Natural Stone

Natural vs Man‐Made

Granite comes from the earth just as Mother Nature created it, complete with all the awesome veining and translucent particles that make each slab unique. Unfortunately, sometimes all that natural beauty brings it own set of issues, like tiny cracks and fissures that are easily stained in a home‐use environment. The solution is to seal the granite after installation and re‐seal it regularly throughout the life of the countertop.

Quartz countertops were created to solve that issue. They are formed by combining 93% quartz crystals (the hardest mineral in a granite slab) with binders and pigments and compressing them into a non‐ porous, monolithic sheet. The quartz industry has done a great job of mimicking the granite/marble palette of colors, and has even gone a step further by introducing new patterns that are uniquely quartz. Consistency and repeatability are the hallmarks of a quartz countertop and, in most cases, quartz does not need to be sealed.

What About Performance?

You can expect granite and quartz to perform about the same in a home environment. Placing hot pots on granite or quartz can be damaging to either surface and is not recommended. In quartz, high heat could potentially yellow the resin binder; in granite it could cause the translucent particles to release and virtually “explode” out of the granite. Once sealed, a granite countertop is about as stain resistant as quartz, depending on the stone selected and its level of porosity. Light colored quartz is more susceptible to showing stains than countertops that are darker or more patterned.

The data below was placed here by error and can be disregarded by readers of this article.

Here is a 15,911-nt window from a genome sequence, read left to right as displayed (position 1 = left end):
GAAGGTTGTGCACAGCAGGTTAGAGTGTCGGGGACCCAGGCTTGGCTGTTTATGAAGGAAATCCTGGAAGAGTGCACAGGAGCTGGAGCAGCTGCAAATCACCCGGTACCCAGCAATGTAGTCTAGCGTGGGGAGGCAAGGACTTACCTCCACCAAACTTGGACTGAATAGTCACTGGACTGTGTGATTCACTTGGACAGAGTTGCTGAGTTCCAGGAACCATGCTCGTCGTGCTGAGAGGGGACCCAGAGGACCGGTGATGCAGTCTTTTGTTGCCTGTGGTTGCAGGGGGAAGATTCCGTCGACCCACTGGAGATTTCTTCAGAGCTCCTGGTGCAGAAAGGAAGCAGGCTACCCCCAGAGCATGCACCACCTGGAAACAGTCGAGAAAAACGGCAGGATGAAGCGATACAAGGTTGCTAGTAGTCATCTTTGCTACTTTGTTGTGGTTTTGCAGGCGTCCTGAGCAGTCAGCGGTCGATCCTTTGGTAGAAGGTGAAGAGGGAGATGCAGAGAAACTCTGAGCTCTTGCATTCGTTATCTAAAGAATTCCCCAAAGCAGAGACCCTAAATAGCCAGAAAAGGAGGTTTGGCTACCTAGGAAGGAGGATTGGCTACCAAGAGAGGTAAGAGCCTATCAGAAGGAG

Both granite and quartz are not easily scratched, but it is something that occurs from time to time. Repairing these materials requires the services of a trained technician to return the countertop surface to its original luster.


Porcelain Is In A Class By Itself

Variously known as porcelain, sintered stone or ultra‐compact, this new category of countertop material is emerging as the wave of the future. The aesthetics include hundreds of patterns and finishes from which to choose, including high polish, honed or textured finishes. Porcelain contains 100% natural materials, which means it can be used indoors or outdoors with great success. It is extremely scratch and stain‐resistant and is very easy to clean. Incredibly, even though it is typically much thinner, porcelain is much stronger than granite or quartz.

At first glance one wonders how such a thin material (typically 12mm or ½”) could outperform its thicker counterparts. In large part, the secret lies in proper fabrication and installation. Special fabrication methods, advanced materials for substrates and engineered installation protocols are critical for the success of this new product.


Ultimately, the choice of a kitchen or bath surface often comes down to color and aesthetic. Today’s offering of countertop materials ensures you have solid options regardless of whether your preference lies in granite, quartz or porcelain.